High School Sports

Loyola High requires all students to have baseline concussion test

Loyola has taken the unprecedented step of requiring all 1,270 of its students to undergo baseline testing

At a time of increasing emphasis on figuring out ways to identify and deal with concussions among teenagers in sports competition, Loyola High School, an all-boys Catholic school in Los Angeles, has taken the unprecedented step of requiring all 1,270 of its students, even if they are not athletes, to undergo baseline testing.

More than 500 of the students have already completed the 45-minute exam administered by longtime athletic trainer Tim Moscicki and his assistants that assesses the student's balance and brain functions so it can be used and compared with a similar exam if the student is suspected of having a concussion.

As for why non-athletes are being given the test, Principal Frank Kozakowski said the school has experienced increased numbers of students being diagnosed with concussions from such activities as skateboarding and snowboarding and wants a way to know when the student is ready to return to the classroom or the athletic field.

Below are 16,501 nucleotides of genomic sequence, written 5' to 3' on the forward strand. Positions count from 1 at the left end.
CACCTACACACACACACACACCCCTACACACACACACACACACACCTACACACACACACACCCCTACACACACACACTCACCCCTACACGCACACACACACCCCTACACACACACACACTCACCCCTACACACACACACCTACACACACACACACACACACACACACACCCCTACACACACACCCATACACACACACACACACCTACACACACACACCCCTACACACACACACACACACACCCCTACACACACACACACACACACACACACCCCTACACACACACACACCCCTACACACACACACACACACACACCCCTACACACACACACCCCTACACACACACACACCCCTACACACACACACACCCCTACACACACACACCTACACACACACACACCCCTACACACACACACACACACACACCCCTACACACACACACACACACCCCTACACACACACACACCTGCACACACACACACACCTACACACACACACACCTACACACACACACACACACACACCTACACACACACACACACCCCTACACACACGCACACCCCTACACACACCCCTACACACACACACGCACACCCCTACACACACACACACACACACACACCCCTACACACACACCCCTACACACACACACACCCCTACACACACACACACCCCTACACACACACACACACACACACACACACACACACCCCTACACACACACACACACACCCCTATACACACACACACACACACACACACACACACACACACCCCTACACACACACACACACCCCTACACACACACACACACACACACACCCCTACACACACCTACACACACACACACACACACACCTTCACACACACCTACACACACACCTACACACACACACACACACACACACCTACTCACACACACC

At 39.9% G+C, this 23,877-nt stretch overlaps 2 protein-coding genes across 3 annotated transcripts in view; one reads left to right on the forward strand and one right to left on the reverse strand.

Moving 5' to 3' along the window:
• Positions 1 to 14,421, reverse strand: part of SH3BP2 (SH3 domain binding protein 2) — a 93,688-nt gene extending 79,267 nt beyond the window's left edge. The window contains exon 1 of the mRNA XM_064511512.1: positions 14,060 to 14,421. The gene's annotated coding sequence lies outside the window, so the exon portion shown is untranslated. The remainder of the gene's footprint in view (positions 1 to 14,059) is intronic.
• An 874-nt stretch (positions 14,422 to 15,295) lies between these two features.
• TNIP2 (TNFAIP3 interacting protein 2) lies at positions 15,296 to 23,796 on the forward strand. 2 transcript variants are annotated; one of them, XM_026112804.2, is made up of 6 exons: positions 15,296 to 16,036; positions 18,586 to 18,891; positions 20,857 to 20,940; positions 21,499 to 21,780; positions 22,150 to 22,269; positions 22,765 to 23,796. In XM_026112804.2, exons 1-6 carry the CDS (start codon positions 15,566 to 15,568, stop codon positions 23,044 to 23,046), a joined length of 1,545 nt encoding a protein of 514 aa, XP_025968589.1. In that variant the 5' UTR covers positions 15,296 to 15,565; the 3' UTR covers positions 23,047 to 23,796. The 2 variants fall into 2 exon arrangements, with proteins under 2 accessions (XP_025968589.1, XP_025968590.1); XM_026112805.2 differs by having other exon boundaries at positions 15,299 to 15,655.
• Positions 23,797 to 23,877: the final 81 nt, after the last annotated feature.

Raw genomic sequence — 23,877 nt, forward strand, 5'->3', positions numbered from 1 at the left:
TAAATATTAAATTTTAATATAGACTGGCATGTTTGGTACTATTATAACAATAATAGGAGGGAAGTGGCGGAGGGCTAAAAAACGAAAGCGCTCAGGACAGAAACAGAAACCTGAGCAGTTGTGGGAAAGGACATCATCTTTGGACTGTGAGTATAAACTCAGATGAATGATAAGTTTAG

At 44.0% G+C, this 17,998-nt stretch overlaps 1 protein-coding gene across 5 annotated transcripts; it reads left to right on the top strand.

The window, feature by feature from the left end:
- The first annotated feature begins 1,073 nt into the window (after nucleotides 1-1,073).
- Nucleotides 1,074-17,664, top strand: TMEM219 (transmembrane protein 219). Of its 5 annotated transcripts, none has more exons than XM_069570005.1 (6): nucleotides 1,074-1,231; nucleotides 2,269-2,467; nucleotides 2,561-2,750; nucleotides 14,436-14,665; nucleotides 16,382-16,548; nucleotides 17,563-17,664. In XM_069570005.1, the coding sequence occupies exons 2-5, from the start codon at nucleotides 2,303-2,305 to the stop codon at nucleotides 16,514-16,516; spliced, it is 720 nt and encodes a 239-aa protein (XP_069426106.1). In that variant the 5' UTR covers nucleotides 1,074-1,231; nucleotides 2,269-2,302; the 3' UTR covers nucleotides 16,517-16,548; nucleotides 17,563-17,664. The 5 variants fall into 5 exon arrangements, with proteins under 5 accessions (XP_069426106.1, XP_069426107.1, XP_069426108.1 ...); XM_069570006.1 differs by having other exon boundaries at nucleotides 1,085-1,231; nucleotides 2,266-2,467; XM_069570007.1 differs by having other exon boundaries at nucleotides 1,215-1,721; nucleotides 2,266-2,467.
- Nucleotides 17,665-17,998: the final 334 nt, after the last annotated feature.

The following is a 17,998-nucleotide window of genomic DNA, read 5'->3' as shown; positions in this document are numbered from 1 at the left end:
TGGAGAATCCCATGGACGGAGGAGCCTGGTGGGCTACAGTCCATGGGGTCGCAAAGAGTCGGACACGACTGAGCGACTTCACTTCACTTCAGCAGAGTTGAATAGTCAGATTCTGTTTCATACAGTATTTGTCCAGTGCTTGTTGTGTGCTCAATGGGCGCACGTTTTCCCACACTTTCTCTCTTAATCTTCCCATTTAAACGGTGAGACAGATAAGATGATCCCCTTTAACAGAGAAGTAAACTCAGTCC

"The idea of having a baseline for everyone is a good thing," Kozakowski said. "Having concrete data, this baseline test, it's a great aid for doctors, teachers and parents."

Several years ago, the school required every student to have a physical, and just this past school year, Kozakowski said a student's life was saved when the physical revealed the need for immediate surgery.

Moscicki, the trainer for 25 years, has been giving baseline tests for football players since 2006. It involves using computer software and testing the athlete's memory skills and ability to solve problems, then filing the results so they can be used if needed. Loyola is paying for the cost estimated at $5,000. Moscicki will maintain the information and follow HIPAA privacy rules. Parents can request to receive the information.

On Monday, more than 100 Loyola students lined up to be tested.

"It's good information to have for any student who is coming back from a concussion to know how much they can do," Kozakowski said. "Without a baseline, it's so fuzzy."

Moscicki said he doesn't know of any other school where the entire student body has undergone baseline testing.

"I feel having everyone baselined for concussions makes educational sense," Kozakowski said.

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